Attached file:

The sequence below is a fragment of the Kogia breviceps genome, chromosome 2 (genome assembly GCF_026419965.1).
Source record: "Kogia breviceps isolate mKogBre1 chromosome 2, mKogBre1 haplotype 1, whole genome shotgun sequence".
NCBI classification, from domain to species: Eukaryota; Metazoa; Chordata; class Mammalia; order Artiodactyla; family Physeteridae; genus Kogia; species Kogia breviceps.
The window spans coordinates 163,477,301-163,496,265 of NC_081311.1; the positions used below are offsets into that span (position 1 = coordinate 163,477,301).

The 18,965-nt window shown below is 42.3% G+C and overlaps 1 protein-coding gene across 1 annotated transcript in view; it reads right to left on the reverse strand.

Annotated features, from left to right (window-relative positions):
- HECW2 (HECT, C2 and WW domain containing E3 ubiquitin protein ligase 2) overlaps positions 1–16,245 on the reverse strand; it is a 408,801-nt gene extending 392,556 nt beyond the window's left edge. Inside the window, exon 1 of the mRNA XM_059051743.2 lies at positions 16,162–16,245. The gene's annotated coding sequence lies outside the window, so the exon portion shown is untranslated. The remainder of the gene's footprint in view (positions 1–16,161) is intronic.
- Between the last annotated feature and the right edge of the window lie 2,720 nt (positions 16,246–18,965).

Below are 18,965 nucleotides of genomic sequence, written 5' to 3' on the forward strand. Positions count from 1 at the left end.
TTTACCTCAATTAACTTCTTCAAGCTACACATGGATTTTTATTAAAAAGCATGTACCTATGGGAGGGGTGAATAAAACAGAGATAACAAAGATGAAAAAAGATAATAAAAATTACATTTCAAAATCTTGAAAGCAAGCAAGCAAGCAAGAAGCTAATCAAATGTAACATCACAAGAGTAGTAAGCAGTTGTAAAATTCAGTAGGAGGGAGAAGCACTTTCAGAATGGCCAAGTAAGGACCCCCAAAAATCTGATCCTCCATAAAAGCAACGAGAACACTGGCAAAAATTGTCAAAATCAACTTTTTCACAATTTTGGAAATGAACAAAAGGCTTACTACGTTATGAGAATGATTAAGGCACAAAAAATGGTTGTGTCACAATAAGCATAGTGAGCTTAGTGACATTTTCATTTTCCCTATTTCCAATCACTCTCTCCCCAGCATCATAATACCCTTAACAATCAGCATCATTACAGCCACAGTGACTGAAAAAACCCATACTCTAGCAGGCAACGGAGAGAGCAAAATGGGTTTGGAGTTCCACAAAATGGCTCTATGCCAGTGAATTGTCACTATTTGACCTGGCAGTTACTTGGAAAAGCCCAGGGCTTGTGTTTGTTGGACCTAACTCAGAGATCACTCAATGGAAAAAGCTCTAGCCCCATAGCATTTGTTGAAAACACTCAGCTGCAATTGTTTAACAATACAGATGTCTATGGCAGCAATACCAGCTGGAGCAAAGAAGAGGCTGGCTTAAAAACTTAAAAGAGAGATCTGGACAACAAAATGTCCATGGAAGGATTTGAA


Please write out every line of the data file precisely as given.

The sequence below is a fragment of the Kogia breviceps genome, chromosome 2 (genome assembly GCF_026419965.1).
Source record: "Kogia breviceps isolate mKogBre1 chromosome 2, mKogBre1 haplotype 1, whole genome shotgun sequence".
NCBI classification, from domain to species: Eukaryota; Metazoa; Chordata; class Mammalia; order Artiodactyla; family Physeteridae; genus Kogia; species Kogia breviceps.
The window spans coordinates 163,477,301-163,496,265 of NC_081311.1; the positions used below are offsets into that span (position 1 = coordinate 163,477,301).

The 18,965-nt window shown below is 42.3% G+C and overlaps 1 protein-coding gene across 1 annotated transcript in view; it reads right to left on the reverse strand.

Annotated features, from left to right (window-relative positions):
- HECW2 (HECT, C2 and WW domain containing E3 ubiquitin protein ligase 2) overlaps positions 1–16,245 on the reverse strand; it is a 408,801-nt gene extending 392,556 nt beyond the window's left edge. Inside the window, exon 1 of the mRNA XM_059051743.2 lies at positions 16,162–16,245. The gene's annotated coding sequence lies outside the window, so the exon portion shown is untranslated. The remainder of the gene's footprint in view (positions 1–16,161) is intronic.
- Between the last annotated feature and the right edge of the window lie 2,720 nt (positions 16,246–18,965).

Below are 18,965 nucleotides of genomic sequence, written 5' to 3' on the forward strand. Positions count from 1 at the left end.
TTTACCTCAATTAACTTCTTCAAGCTACACATGGATTTTTATTAAAAAGCATGTACCTATGGGAGGGGTGAATAAAACAGAGATAACAAAGATGAAAAAAGATAATAAAAATTACATTTCAAAATCTTGAAAGCAAGCAAGCAAGCAAGAAGCTAATCAAATGTAACATCACAAGAGTAGTAAGCAGTTGTAAAATTCAGTAGGAGGGAGAAGCACTTTCAGAATGGCCAAGTAAGGACCCCCAAAAATCTGATCCTCCATAAAAGCAACGAGAACACTGGCAAAAATTGTCAAAATCAACTTTTTCACAATTTTGGAAATGAACAAAAGGCTTACTACGTTATGAGAATGATTAAGGCACAAAAAATGGTTGTGTCACAATAAGCATAGTGAGCTTAGTGACATTTTCATTTTCCCTATTTCCAATCACTCTCTCCCCAGCATCATAATACCCTTAACAATCAGCATCATTACAGCCACAGTGACTGAAAAAACCCATACTCTAGCAGGCAACGGAGAGAGCAAAATGGGTTTGGAGTTCCACAAAATGGCTCTATGCCAGTGAATTGTCACTATTTGACCTGGCAGTTACTTGGAAAAGCCCAGGGCTTGTGTTTGTTGGACCTAACTCAGAGATCACTCAATGGAAAAAGCTCTAGCCCCATAGCATTTGTTGAAAACACTCAGCTGCAATTGTTTAACAATACAGATGTCTATGGCAGCAATACCAGCTGGAGCAAAGAAGAGGCTGGCTTAAAAACTTAAAAGAGAGATCTGGACAACAAAATGTCCATGGAAGGATTTGAA